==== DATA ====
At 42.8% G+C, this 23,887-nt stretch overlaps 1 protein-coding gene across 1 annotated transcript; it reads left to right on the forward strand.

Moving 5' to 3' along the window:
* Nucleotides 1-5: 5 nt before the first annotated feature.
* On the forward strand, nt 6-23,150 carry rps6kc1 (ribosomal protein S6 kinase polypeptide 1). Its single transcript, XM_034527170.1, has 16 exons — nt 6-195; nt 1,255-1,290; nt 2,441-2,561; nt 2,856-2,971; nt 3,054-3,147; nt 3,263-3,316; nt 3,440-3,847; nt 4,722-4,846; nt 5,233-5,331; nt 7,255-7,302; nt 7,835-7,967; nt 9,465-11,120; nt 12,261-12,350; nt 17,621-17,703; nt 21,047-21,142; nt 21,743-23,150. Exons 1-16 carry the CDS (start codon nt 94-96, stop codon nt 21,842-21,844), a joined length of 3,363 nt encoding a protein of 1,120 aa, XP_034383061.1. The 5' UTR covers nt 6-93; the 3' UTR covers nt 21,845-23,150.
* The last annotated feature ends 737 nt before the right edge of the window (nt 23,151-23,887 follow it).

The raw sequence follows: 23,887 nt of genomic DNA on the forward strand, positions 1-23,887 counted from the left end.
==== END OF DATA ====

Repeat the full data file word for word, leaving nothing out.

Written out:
At 42.8% G+C, this 23,887-nt stretch overlaps 1 protein-coding gene across 1 annotated transcript; it reads left to right on the forward strand.

Moving 5' to 3' along the window:
* Nucleotides 1-5: 5 nt before the first annotated feature.
* On the forward strand, nt 6-23,150 carry rps6kc1 (ribosomal protein S6 kinase polypeptide 1). Its single transcript, XM_034527170.1, has 16 exons — nt 6-195; nt 1,255-1,290; nt 2,441-2,561; nt 2,856-2,971; nt 3,054-3,147; nt 3,263-3,316; nt 3,440-3,847; nt 4,722-4,846; nt 5,233-5,331; nt 7,255-7,302; nt 7,835-7,967; nt 9,465-11,120; nt 12,261-12,350; nt 17,621-17,703; nt 21,047-21,142; nt 21,743-23,150. Exons 1-16 carry the CDS (start codon nt 94-96, stop codon nt 21,842-21,844), a joined length of 3,363 nt encoding a protein of 1,120 aa, XP_034383061.1. The 5' UTR covers nt 6-93; the 3' UTR covers nt 21,845-23,150.
* The last annotated feature ends 737 nt before the right edge of the window (nt 23,151-23,887 follow it).

The raw sequence follows: 23,887 nt of genomic DNA on the forward strand, positions 1-23,887 counted from the left end.